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Les Côtes du Rhône

Les Côtes du Rhône

When I was 23, I found myself, grubby and weary from a long train ride, but for one moment, incredibly happy, on the banks of the Rhône, eating a ham-and-cheese sandwich and drinking warm mineral water from a travel-battered plastic bottle.

It had been a long haul getting there.

Graduating as a French major the year before, I tore my eyes from the words of French romantics who made me think—among other things—about how even the most tender stems of this year’s weeds can pierce their away through oldest and toughest stone-wall fortifications. 

After leaving Iowa City, I looked up from my books and found myself with no true calling and nothing to do but wait tables at a country club while I saved as much of my $6.40 an hour as I could so that I could go backpacking through Europe with a man with whom I was secretly hoping to spend my life, though at the time I feared that to say such a thing out loud might break the spell of the rarity that was us. 

To save for our trip, I lived at home with my parents, where, trying to reread college texts amidst the girlish-pink walls of my childhood bedroom, those French romantics didn’t seem quite as convincing.

Driving to work on the freeway through the western suburbs, I would pop in a tape, listening to Van Morrison’s “Cleaning Windows,” trying to convince myself that maybe this waiting tables thing was my own kind of  “cleaning windows.” But in the end, I never could master that side of Zen. One day, I had to ask myself: Would Van Morrison have been happy cleaning windows?

Likewise, I began to wonder if anyone could truly be happy, like John Lennon had claimed to be the year he was shot, “just watching the wheels go 'round and 'round.’” Yes, perhaps, if you had revolutionized music and galvanized a generation beforehand.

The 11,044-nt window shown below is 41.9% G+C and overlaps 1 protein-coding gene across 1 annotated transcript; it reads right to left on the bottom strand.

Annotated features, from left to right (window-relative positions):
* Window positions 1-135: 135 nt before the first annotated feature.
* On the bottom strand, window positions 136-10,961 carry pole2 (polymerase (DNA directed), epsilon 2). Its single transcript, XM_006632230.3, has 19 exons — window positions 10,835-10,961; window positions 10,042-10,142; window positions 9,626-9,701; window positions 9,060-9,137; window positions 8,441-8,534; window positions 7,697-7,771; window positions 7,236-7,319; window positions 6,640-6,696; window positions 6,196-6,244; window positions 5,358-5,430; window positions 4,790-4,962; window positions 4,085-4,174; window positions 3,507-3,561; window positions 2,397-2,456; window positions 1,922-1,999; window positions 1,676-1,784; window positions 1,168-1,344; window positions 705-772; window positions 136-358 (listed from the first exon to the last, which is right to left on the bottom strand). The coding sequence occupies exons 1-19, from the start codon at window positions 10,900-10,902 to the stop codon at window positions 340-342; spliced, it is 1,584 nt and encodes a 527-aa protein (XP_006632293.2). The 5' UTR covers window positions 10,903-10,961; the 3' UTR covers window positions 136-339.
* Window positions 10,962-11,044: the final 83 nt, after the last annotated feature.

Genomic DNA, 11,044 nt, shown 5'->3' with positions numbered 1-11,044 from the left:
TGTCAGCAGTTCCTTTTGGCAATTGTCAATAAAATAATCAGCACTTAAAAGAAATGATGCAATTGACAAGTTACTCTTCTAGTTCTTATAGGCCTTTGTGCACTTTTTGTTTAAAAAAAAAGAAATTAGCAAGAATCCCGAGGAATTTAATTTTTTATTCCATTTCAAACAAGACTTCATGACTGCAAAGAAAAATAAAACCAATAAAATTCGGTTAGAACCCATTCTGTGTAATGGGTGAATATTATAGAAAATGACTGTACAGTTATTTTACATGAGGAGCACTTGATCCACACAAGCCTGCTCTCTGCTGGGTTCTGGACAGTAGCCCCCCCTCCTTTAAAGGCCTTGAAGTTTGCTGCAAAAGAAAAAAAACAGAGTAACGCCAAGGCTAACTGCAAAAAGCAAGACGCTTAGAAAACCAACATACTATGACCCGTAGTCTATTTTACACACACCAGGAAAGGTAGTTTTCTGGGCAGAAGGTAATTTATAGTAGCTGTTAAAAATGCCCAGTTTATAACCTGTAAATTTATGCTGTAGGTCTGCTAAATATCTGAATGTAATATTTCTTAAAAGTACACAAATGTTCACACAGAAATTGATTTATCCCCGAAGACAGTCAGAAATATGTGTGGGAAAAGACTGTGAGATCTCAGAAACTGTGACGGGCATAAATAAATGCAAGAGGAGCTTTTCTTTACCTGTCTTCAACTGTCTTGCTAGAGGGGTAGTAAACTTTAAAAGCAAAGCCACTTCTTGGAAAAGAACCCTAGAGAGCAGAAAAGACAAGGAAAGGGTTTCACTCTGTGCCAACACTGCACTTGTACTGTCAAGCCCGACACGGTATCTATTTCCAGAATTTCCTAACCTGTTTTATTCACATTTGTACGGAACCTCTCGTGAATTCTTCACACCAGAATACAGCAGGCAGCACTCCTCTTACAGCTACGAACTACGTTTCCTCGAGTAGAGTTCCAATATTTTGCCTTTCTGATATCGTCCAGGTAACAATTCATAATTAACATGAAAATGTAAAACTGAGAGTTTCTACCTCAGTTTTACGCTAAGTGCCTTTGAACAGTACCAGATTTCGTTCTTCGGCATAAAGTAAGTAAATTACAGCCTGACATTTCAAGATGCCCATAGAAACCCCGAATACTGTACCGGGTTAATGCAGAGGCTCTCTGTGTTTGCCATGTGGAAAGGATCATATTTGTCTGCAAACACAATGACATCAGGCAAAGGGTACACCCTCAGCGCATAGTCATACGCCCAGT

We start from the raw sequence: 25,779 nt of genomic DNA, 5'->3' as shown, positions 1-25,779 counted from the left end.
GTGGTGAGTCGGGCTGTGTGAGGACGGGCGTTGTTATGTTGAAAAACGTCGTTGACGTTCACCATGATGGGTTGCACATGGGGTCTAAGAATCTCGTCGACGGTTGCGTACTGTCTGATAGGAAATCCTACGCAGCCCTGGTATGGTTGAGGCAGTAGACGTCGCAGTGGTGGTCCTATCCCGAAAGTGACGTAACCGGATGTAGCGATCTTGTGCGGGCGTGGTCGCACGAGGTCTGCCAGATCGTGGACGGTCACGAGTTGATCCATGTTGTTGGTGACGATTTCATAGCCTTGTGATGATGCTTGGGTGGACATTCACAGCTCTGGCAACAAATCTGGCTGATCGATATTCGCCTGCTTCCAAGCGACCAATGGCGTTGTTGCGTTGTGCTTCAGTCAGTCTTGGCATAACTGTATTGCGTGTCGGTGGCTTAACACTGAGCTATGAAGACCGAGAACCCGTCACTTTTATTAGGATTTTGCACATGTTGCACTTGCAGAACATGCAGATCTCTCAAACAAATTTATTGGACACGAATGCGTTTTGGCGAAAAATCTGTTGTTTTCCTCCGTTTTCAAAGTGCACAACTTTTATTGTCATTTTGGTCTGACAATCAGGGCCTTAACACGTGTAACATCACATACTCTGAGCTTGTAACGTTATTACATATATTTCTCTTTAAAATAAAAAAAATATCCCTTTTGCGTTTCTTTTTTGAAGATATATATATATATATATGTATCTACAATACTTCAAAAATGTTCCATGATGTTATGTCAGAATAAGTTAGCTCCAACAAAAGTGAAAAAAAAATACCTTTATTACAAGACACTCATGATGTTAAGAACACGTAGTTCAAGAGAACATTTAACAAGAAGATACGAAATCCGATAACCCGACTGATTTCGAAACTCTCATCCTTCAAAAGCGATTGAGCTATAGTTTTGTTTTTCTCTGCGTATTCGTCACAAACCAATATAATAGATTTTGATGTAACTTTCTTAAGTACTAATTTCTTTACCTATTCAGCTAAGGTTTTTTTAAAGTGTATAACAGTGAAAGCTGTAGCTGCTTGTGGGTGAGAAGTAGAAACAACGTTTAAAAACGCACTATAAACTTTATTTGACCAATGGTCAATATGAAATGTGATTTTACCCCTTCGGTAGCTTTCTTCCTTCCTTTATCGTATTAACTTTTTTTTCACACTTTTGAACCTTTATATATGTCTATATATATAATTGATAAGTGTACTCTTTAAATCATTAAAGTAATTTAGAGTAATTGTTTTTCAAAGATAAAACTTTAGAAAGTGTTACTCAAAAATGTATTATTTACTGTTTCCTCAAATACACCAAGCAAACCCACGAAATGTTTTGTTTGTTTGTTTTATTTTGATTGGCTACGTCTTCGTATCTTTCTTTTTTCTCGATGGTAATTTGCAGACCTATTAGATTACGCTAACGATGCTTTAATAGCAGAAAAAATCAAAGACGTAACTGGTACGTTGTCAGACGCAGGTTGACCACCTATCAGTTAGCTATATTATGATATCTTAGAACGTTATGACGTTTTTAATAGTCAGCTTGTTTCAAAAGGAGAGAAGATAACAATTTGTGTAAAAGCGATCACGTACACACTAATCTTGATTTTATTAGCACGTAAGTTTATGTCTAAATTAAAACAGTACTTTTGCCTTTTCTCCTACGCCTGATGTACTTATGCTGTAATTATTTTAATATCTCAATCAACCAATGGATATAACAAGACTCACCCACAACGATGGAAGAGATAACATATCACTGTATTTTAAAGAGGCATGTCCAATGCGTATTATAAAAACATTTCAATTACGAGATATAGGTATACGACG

Me, I had done nothing that year except serve Shrimp Sir Edward and Caesar Salad, Prime Rib and Steak Diane, bananas foster and frozen-and-thawed cheesecake to the haute-bourgeoisie, who disappointingly, were nothing to get worked up against, as my college professors had led me to believe. Rather, the country club crowd was simply like any other group I’d ever met: Some were nice; others were not.  The real trouble with them was this: Amidst serving all those Shrimp Sir Edwards and Steak Dianes, nothing happened. Nothing at all.

Nothing except one night, when a dining room captain set his sleeve on fire cooking tableside, igniting cherries jubilee with brandy. He was doing his job with a gusto and aplomb that I admired but could never quite emulate—no one could make the flames dance they way he did, but that night, he had gone too far. Later, as a maitre d’ applied expired burn cream from a dusty first-aid kit, admonishing him for being so careless,  I saw the injured man smirking—through the pain—at the showmanship of it all.

That night, driving home through the west suburbs of Des Moines, I asked myself, “For what would I be willing to light myself on fire?” Whatever that was, it wasn’t here.

After that night, my pressure to be elsewhere intensified. We’ll leave as soon as we can, we decided. We’ll take everything we have and we’ll wander until we have no more. What happens after that would not concern us now.

It took us one year to save enough to be vagabonds, and six weeks into our travels, there we were, on a craggy hill in Avignon, eating a ham and cheese sandwich and drinking warm mineral water underneath an olive tree in the warm spring sun, overlooking a muddy green-gray river below.

 “Quel est le nom de cette rivière?” I casually asked a group of young women nearby. They smiled at my bad foreign pronunciation, but were eager answer. “C’est le Rhône,” they told me.

I thought of how, coming in on the train, we had seen vineyards—just starting to bud—along the slopes of this river. And I thought, this is the Rhône, and I am sitting on its slopes—and that means I am here on les Côtes du Rhône. I thought of all the bottles of Côtes du Rhône red wine I had served at the club, and how far I had been from the joy of knowing that there’s a very specific place in the world where this wine is made, and it’s made only in this one place in the world and nowhere else.

 And there I was. This year’s little green shoot of a weed, piercing the walled fortress.

 Côtes-du-Rhône vineyards. The first place I realized that some wines came from a very specific place , and no other place in the world.  Photo credit.

Côtes-du-Rhône vineyards. The first place I realized that some wines came from a very specific place , and no other place in the world. Photo credit.

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